When I moved in with my husband, I knew our first house wasn’t a forever home. When he’d bought it a few years earlier and before we attacked it with sledgehammers, we thought 3-5 years was the magic number on how long we’d be living there. By the time I moved out it had been over 7 years. In 2013 we started talking about how we should do some home improvements based on selling the home and no longer what we wanted to live in the home. We made a few changes with paint colors, adding trim in key places, the kinds of stuff that don’t make for fun and exciting blog posts. In early 2014 I actually started going through basement totes and making the save/trash decision. I’d been living in a house full of totes that had never been opened. It was depressing. It also helped me make a wish list for my next big house. Then came a job change and the momentum was on.
My goal was originally to have the house ready for market by spring 2015 and instead I was home shopping a year earlier than planned. We toured our first home on March 30 and moved in December 16. Here’s how our home buying journey went.
My husband and I started by making wish lists. We had several differences but here’s the things we agreed on:
- More than 1 bathroom (yes, we lived with 1 bathroom for over 7 years)
- Off-street covered parking
- Historic Home
- Close to the city
- Close to work
- Outdoor space for the dog
- Near a park
- Workspaces for each of us (craft space for me, woodshop for him, office for both)
It sounded so easy. I pulled up a map, located Targets, grocery stores, parks, and our workplaces and plotted out some ideal neighborhoods. Most people don’t realize that “Saint Louis” can refer to St. Louis City or St. Louis County. Locals will tell you they are beyond different while out-of-towners hear it and think that the entire metro area is a place they’ll be murdered in. Even our family and friends have been confused. We did look at the county in places like Clayton, University City, Maplewood but none of them felt right. People had unrealistic expectations of selling prices in these areas so we moved on.
We kept attending 5-10 Open Houses a weekend. After some more searches and missteps we narrowed our home search to 7 neighborhoods – Skinker DeBaliviere, Central West End, Shaw, Tower Grove South, Tower Grove East, Compton Heights, or Lafayette Park. Each neighborhood bordered either Forest Park, Tower Grove Park, or Lafayette Park, offered historic homes, had crime rates we were comfortable with, and had good access to highways or roads that would get us to work with minimal traffic. By Mother’s Day, it was time to call in an agent. Luckily it was as easy as a phone call to my dad.
My dad didn’t play. He set us up with listing after listing, getting a feel for what we were looking for beyond location. Did we want beautiful woodwork and a nice patio if it put one of us without a garage and on the very edge of our neighborhood? We couldn’t afford houses on a rich tree-lined parkway next to Missouri Botanical Gardens but what if we fixed up a foreclosure below our price point? What if only part of the house was finished and we couldn’t live in the whole house for months until we rehabbed it? Houses got nicknames “The Dolphin Tub House”, “Yellow Highlighter House”, “First Flad”, “Second Flad”, “Love Pad Flad”. You start to see it all. These were hard choices. The stress was killer. Week after week we looked, week after week I commuted 2-3 hours a day.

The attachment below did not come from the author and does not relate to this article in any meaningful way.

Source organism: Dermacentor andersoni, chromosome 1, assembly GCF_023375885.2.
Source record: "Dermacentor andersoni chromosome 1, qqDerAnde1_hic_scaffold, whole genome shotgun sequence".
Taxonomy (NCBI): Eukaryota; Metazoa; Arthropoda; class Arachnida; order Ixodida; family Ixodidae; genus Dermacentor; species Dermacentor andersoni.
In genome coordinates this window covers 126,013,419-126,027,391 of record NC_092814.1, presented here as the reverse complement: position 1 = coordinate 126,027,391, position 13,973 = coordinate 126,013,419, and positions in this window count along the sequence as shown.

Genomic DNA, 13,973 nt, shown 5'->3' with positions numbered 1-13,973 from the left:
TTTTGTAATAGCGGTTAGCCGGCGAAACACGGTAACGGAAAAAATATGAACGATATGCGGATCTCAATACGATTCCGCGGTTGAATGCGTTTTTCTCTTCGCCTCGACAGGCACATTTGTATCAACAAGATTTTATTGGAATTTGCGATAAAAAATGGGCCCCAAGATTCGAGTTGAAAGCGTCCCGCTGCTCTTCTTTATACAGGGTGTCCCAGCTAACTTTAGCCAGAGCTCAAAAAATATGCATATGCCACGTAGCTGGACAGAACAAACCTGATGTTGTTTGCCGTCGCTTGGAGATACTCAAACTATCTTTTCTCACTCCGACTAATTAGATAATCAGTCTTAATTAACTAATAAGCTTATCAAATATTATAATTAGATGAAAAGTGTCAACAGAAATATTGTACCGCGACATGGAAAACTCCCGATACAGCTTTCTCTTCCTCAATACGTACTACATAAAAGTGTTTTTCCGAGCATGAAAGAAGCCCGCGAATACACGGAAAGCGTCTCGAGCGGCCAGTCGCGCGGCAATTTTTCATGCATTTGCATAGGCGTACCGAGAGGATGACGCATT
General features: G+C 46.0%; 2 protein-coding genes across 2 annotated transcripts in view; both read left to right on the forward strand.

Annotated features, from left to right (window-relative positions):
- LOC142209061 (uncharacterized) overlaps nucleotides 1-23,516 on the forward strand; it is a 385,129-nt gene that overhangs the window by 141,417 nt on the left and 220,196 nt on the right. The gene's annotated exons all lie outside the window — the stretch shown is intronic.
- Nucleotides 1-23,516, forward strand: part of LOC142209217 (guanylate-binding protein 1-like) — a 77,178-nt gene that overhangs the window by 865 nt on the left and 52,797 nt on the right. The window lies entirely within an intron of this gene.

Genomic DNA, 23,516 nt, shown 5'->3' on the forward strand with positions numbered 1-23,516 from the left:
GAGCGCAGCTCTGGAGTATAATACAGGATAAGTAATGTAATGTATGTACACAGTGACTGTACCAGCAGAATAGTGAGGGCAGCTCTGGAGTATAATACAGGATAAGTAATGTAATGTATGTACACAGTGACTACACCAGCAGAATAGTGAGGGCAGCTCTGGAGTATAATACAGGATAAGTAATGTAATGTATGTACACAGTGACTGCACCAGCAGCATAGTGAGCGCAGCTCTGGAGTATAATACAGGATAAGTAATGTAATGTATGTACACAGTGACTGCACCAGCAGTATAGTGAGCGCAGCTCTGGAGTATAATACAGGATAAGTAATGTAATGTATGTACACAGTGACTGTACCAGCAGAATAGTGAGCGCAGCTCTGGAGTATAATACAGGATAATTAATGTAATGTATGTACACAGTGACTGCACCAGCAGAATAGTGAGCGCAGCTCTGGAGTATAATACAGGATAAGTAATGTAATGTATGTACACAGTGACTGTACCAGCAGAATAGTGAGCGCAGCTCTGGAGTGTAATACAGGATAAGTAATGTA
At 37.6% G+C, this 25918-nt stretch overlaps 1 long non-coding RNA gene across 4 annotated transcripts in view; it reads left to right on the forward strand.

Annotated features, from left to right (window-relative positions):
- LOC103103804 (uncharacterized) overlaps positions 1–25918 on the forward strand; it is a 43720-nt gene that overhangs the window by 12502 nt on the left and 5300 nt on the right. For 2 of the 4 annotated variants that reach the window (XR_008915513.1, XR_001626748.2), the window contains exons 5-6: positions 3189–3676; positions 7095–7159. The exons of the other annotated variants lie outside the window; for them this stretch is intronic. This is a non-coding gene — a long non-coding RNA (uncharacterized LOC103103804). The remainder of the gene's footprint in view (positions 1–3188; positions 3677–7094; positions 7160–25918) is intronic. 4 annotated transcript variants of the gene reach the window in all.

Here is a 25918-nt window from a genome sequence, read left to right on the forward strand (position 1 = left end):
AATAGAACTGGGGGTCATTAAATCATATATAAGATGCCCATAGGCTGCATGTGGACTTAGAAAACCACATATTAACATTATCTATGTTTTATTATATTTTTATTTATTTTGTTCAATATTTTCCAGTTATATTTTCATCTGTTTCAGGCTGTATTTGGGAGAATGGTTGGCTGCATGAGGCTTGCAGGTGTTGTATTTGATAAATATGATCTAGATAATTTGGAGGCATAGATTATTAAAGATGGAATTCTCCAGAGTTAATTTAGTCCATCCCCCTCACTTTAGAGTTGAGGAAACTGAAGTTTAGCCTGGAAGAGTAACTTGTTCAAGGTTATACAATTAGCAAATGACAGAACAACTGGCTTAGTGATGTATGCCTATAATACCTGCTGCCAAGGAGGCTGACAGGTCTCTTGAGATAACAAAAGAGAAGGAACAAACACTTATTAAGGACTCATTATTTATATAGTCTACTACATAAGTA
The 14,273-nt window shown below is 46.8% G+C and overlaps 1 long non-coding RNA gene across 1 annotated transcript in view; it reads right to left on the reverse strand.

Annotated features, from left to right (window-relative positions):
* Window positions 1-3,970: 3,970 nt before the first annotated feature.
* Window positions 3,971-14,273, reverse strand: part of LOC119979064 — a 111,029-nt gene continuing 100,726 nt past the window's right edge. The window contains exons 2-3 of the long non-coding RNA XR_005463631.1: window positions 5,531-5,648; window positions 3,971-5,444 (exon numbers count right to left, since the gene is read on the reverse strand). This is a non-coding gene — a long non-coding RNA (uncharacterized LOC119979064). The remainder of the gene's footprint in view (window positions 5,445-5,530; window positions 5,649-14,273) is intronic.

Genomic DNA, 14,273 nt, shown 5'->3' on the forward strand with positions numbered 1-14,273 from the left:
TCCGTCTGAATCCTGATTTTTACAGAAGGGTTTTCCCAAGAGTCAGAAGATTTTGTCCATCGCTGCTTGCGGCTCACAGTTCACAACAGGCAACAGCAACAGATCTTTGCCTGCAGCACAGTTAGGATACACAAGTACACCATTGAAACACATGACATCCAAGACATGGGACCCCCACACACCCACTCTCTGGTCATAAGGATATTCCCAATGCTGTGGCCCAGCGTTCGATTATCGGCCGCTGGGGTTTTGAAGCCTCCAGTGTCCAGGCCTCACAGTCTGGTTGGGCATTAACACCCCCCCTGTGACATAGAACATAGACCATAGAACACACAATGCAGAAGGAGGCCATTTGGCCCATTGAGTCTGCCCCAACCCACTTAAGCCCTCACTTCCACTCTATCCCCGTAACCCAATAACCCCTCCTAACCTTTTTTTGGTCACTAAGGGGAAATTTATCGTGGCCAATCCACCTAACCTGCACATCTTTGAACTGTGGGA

We finally decided on a home to put an offer on at the end of July. And then it disappeared from the market. My dad did the agent thing and got the listing agent to put it back on telling the buyers not to give up hope of a sell. “The ‘V’ House” we called it. By August 3 we submitted an offer. Naturally it wasn’t meant to be; the sellers didn’t want to go any lower and we were convinced it wasn’t worth any higher. They pulled it again, we walked away. We flirted with 2 other homes pretty seriously but the agents were clear there wasn’t room to negotiate. We’d seen the market analysis and didn’t play the game with them. We found another home we loved and before we got in the door it sold. We were able to walk through it and that made it even tougher. It was a second loss. Mid-October we finally made an offer on another house, “The ‘B’ House”, and again we couldn’t meet in the middle. We were nearing the end of the selling season. For 2 weeks we didn’t see any homes enter the market. The stress of my commute and house hunting was making me ill. I felt like I was trapped in limbo and doomed by my own unwillingness to pay more than a house was worth.
And then “The ‘V’ House” came back on the market. At a lower price. And “The ‘B’ House’s seller suddenly wanted to play ball again. We went all in and made one more very final but very competitive offer on “The ‘V’ House” and they accepted. It was the first week of November. Closing was set for 10 days before Christmas. I think of it as a Christmas miracle. At some point I’ll cover some logistics of moving with you and some lessons I learned there as well as a profile of our new neighborhood – Tower Grove East.
The lesson I learned in the home buying search is not to let your desperation make a decision you aren’t okay with. We seriously considered 5 homes and we believed 4 of those were drastically overpriced. We had been through over 100 homes in St. Louis (not an exaggeration) and felt confident we knew what added and subtracted value. Those homes we didn’t buy? All 3 of them ended up selling within $2000 of what we’d offered or discussed offering with the agent. In the moment I was actually willing to lower my standards and open my wallet more and now I know I was right to stay the course. It’s hard to be patient and it’s hard to keep going but it can be worth it. I love what we waited so long for.